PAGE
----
Baby boys and girls are different, both physically and psychologically in their development. Check out the differences here.
In addition to the physical developmental differences between a boy and a girl, you may be surprised to learn that there are several psychological developmental differences too. As boys and girls grow, you’ll start to notice a number of differences in how quickly they learn and master new skills.
We’ve created a quick and handy guide for you to check out, so you can be prepared for the differences you’ll face having a baby boy compared to your experiences of having a baby girl. Of course, these are all general, as every child is different and not all conform to the norm.
This article will look at differences in the following:
- Spatial skills.
- Potty training.
Boys Are Less Emotional
People always say that girls are more emotional, and that’s because of the way they learn to read faces from an early age.
Girls will focus on faces more, meaning they learn about different expressions and emotions. Society then plays a role in this as they grow up, as girls are encouraged to express their emotions and boys are sadly sometimes still encouraged to “man up” and repress their emotions.
Label emotions, so your little boy gets used to understanding what they are and therefore able to express them.
For example, say things like, “are you upset because you can’t reach your favourite toy?” Let him know what the names of emotions are, and what behaviours go alongside these.
Boys Have Better Spatial Skills
Boys enjoy playing with building blocks, jigsaws and other problem-solving games because they’re good at it. They can work out how shapes fit much earlier than girls can.
From a very young age, boys can visualise how a shape will look when it’s rotated and therefore work out how they may fit into others.
Encourage girls to play with problem-solving games so they can work on improving their spatial skills.
Although things are slowly progressing, we still live in a society where stereotypical behaviour says boys should play with trucks and girls should play with dolls.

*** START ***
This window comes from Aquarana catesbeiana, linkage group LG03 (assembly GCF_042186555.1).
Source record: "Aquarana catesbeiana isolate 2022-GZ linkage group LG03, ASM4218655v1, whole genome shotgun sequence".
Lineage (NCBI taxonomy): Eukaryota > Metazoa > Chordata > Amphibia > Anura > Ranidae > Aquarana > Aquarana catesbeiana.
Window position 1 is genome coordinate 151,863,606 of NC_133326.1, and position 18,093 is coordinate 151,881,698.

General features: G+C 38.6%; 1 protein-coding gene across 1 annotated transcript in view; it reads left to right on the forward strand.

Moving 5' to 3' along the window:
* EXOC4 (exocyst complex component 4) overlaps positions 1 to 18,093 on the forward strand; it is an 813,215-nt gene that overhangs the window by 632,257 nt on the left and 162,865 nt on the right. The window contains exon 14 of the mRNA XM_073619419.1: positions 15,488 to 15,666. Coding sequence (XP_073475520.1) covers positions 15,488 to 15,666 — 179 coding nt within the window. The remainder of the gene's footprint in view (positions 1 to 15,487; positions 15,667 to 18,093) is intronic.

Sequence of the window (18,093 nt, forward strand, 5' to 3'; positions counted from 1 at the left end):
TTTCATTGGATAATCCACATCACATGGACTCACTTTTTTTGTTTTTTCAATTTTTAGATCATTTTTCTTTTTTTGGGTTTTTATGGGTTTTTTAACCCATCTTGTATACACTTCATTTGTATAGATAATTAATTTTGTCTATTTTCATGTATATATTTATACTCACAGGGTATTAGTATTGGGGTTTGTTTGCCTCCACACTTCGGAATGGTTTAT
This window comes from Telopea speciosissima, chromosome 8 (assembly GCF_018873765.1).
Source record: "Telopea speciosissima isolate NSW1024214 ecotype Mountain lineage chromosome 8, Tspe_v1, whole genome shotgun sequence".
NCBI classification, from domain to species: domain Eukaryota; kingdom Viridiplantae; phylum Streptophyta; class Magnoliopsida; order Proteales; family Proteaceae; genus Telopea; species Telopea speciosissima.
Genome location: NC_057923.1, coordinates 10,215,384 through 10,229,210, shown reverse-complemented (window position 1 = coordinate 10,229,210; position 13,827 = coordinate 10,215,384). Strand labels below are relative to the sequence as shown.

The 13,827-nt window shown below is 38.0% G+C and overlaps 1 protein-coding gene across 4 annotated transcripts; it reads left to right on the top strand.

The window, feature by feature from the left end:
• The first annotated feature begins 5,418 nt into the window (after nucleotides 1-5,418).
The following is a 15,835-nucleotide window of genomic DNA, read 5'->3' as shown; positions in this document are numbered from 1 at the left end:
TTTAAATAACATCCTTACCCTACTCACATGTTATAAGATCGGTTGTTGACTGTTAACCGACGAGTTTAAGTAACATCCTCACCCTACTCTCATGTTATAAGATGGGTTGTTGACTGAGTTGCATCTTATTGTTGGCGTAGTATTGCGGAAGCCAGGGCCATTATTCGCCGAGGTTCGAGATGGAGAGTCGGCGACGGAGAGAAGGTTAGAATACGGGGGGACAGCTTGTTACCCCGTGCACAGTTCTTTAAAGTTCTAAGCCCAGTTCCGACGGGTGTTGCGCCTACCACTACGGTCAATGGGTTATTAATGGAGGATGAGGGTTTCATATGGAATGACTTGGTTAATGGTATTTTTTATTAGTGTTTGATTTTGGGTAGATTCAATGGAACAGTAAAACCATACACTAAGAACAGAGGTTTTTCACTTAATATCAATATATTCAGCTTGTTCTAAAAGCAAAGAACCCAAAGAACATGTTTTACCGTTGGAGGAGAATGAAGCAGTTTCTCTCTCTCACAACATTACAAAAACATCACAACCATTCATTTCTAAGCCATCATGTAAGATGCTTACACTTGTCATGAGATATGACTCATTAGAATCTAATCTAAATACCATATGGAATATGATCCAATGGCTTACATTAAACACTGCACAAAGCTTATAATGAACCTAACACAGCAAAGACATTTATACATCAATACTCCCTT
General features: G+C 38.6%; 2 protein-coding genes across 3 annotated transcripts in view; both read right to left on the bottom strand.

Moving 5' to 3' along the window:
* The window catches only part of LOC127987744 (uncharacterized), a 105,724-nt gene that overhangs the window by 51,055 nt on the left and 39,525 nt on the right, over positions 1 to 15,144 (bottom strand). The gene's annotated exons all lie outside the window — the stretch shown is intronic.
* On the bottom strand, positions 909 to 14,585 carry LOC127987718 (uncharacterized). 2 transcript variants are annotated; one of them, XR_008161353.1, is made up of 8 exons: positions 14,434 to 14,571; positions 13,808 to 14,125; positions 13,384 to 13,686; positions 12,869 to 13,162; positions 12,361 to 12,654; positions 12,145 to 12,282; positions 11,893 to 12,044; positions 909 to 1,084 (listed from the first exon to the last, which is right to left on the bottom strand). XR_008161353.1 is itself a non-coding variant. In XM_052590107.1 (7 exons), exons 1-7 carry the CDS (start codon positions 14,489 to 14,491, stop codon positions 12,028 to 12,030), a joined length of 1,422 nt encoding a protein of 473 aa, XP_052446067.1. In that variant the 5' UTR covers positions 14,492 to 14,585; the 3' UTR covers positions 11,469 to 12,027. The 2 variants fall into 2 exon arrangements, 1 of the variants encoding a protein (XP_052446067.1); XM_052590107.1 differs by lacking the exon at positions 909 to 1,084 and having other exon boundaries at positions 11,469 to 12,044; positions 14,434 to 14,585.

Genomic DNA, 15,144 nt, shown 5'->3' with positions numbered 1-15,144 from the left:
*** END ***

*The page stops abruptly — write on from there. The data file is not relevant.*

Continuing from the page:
Studies show that boys actually prefer playing with dolls and toys with faces (my baby boy is more proof!) much more than they like playing with trucks and cars.
Girls and boys learn from a young age which toys they are “supposed” to play with, based on influences from early pre-school.
Give your boy plenty of options when it comes to toys, and widen his horizon. Let him know it’s perfectly acceptable to play with dolls just as it is to play with cars.
Boys Are More Active
Testosterone in the brain makes a baby boy more active, so you’ll find that he’ll be much more restless and fidgety than your friend’s little girl.
You’ll find that changing your boy’s nappy can be a struggle sometimes, as he wants to wriggle around on the changing mat.
Encourage boys and girls to be active, with designated playtime where they can burn off some of that stored energy.
Boys Are More Aggressive
From as early as six months old, boys show more frustration and anger that girls do. Testosterone plays a role in boys being more aggressive, which can result in hitting and throwing things.
They are also more vulnerable to neuropsychiatric disorders, especially when in the womb, which can result in developmental issues and anger showing as they grow up.
Enforce the “no hitting” rule with your little boy from an early age. Encourage him to speak about his feelings of anger instead of responding with physical violence or shouting.
How quickly your little one starts walking really comes down to individuality, but there is an expectation that boys will start walking a little earlier than girls.
A regular saying is “girls are talkers while boys are walkers”, but the more you encourage your little boy to get walking and build up his muscles to do so, the quicker he should start moving.
Give your little one plenty of tummy time to build up stomach muscles, and be sure they’re not spending too much time restricted inside a car seat or pram.
Sticking with the “girls are talkers while boys are walkers” saying, little girls usually master words and phrases quicker than boys. Again, this does come down to how much language they’re exposed to as to how quickly they will listen and repeat things to you.
Always spend time talking with your little one. Getting them used to hearing the same words will encourage them to start mimicking the sounds that they hear.
Girls are much quicker at mastering the potty than boys are. The difference can be between six and 12 months, so don’t worry too much if your little boy is taking longer than expected to ditch those nappies for good.
Introduce the potty and make it fun using a reward chart for encouragement. Remember that night time takes much longer to master than day time, so focus on your little boy going nappy-free during the day first.
Makes No Difference
While there are natural differences between how a baby boy and girl develops and grows, remember that biology doesn’t determine the kind of daughter or son that your child will be.
Every child is different, with a unique child development story. They all hit developmental milestones when they’re ready. Don’t panic if other kids are mastering things earlier than yours. Give them time to learn, and offer lots of encouragement along the way.